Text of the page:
The Experience In Abstraction - The Photography of South Ho
Tam Wai Ping
In the process of seeing, some people search for answers. Some only look at what they like and admire it; others care less about understanding than imagining the unseen. When I look at South Ho's early work Into Light, I am drawn by the light that leads me towards an unknown destination. In the process of seeing I am detached from the familiar surroundings - the pedestrian tunnels - and enter the imagination of light. It is a challenging immersion, as it is not easy to create such abstract experience through the photographic medium.
South Ho's photographic experience reminds me of other photographers and artists who take an interest in light and shadow. The early Hong Kong photographer Fan Ho employs light and shadow to create photography that resonates with Modernist characteristics, forging a realm of light and shadow in compositions of physical cityscapes. To a certain extent, South Ho is also in search of alternate realms in the city. Unlike Fan Ho who captures the cityscapes, South Ho expresses his personal feelings and thoughts through imagery of the city. Their different uses of light and shadow reflect the varying concerns of two eras, as well as the differences between salon photography and conceptual photography. As South Ho has not received any training at an arts academy, his creation is not bounded by the "rules" or "standards" of photography and it contains an intrinsic changeability. It is the stand-out feature of his work. If Fan Ho’s photography conveys a Modernist inclination towards results, South Ho's is a dialectic on the foray into Postmodernism.
This makes me think of Hiroshi Sugimoto's Theaters series. The interpretation of a scene, which is shaped by one's life experience, precedes the photographer's selection of shooting location or sets and style. As Hiroshi Sugimoto puts it, "I visited the cinema for the first time during elementary school. I was holding my mother's hand...We saw the film Wildrose at this cinema near the bridge. I no longer remember why we went to see the film, but the incredible atmosphere of the space left a deep mark on my tender mind." (Note 1)
From my conversations with South Ho, I heard that he has been living in Tin Shui Wai since his father's passing. Most of his shooting locations are places he passes by in his daily life. Ho's father was a graphic designer in life. If he was still alive, he might have joined South Ho in painting the watercolour blocks in Every Daily. The meaning of the photographic act lies in reminiscences, and it stems from the deeper, personal memories of the artist.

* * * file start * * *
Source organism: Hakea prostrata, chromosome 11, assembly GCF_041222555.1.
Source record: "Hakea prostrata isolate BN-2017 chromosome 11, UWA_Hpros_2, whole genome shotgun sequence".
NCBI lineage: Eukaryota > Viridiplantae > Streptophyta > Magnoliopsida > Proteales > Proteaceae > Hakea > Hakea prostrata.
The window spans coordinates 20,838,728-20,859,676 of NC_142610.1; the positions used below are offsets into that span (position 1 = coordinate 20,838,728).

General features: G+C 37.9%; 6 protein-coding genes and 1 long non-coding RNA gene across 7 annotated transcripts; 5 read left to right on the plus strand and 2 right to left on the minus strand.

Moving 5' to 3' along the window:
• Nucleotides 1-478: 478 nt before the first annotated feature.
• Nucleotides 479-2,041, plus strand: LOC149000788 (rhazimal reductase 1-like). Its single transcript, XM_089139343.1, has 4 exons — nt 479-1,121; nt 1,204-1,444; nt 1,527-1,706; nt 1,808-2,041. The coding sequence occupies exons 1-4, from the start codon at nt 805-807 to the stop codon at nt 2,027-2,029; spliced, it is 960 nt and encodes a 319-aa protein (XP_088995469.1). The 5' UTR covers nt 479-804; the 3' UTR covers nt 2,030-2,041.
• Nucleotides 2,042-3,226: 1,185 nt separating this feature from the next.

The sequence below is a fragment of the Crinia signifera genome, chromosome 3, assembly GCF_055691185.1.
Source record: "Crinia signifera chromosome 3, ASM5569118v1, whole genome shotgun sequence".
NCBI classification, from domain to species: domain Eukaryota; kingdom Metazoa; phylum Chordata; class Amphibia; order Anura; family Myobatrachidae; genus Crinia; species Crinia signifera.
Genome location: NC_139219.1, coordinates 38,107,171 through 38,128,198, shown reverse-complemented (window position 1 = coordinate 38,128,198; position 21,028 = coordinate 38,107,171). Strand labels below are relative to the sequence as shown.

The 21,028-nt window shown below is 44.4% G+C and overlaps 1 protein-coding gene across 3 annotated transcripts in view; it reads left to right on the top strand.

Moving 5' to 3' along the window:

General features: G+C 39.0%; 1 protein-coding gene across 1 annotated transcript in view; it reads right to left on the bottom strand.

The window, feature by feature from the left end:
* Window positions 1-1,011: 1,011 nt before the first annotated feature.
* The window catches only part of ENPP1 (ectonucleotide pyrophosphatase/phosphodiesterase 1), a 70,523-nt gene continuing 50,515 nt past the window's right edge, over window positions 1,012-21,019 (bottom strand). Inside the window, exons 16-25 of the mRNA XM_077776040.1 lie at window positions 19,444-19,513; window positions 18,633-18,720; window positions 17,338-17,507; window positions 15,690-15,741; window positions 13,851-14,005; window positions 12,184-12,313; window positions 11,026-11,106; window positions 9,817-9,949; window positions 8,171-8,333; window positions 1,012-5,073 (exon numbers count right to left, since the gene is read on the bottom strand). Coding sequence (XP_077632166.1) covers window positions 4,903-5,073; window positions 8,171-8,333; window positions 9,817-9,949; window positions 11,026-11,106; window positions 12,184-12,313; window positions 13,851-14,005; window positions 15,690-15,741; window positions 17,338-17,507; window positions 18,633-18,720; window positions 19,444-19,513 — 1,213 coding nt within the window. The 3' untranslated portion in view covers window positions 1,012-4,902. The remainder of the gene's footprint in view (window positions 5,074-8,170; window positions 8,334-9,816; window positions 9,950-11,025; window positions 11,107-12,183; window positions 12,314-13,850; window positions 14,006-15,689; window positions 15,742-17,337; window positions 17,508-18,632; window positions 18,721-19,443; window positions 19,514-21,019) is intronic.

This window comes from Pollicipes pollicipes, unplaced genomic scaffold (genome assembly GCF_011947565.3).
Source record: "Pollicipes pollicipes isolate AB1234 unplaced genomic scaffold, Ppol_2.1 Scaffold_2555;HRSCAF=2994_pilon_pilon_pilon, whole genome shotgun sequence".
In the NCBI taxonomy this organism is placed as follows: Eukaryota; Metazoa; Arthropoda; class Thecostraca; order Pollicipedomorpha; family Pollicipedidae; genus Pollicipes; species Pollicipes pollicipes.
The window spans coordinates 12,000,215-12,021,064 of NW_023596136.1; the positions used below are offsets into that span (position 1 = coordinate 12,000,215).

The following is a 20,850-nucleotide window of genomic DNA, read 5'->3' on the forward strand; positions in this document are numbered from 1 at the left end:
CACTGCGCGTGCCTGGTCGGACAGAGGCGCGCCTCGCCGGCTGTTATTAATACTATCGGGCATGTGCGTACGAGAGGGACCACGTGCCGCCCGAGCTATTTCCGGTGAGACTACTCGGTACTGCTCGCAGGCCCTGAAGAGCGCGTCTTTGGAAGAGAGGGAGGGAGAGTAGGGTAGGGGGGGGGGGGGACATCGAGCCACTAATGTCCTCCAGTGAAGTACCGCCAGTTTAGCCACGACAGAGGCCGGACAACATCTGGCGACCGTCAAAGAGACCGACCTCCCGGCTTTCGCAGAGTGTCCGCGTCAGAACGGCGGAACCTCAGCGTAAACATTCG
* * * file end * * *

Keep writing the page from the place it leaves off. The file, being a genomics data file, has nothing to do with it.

Hiroshi Sugimoto's Lightning Fields is a philosophical quest and a marked contrast to South Ho's societal experience (Note 2). The differences are not important, since both artists' works reflect their individual attitudes towards their eras and the underlying reasons. South Ho's new work,Every Daily, inevitably recalls the labeling of Tin Shui Wai as the "city of sadness" and the hub of social problems. He captures the city from a wider photographic point of view, leaving appropriate distance between the short focal length and the subject. The black and white photographs present a kind of neutral documentation while Ho, a native of the city, instills his sense of familiarity with the place into the images. As aforementioned, Ho's "handling" of photography is often irregular. Every Daily features hand-painted colour blocks resembling the digital format. The slow and repetitive act of painting is a response to the accelerating digital age, a critical yet playful reflection on the label of the "city of sadness". It proposes a form of liberation from the disarray and gloom that permeates Hong Kong at present.
The entire Every Daily series embodies emotions on both the personal and societal levels, in which hidden feelings come to the surface. Timid memories underline the contours of everyday life, which are rendered in tangible images. Yet the intrigue of the work lies in the unspeakable experience for the viewers.
Tam Wai Ping is an artist working in various media including photography, installation and environmental art. He is also an independent curator and serves as an Assistant Professor in the Department of Fine Arts in the Chinese University of Hong Kong.
Note 1: Until the Moss Grows by Hiroshi Sugimoto. Chinese translation by Huang Yaji. Common Master Press. First edition 2010. P. 122. English translation of excerpt by Nicolette Wong.
Note 2: South Ho graduated from the Hong Kong Polytechnic University with a Higher Diploma in Social Work. He worked briefly at lifestyle and trends magazines.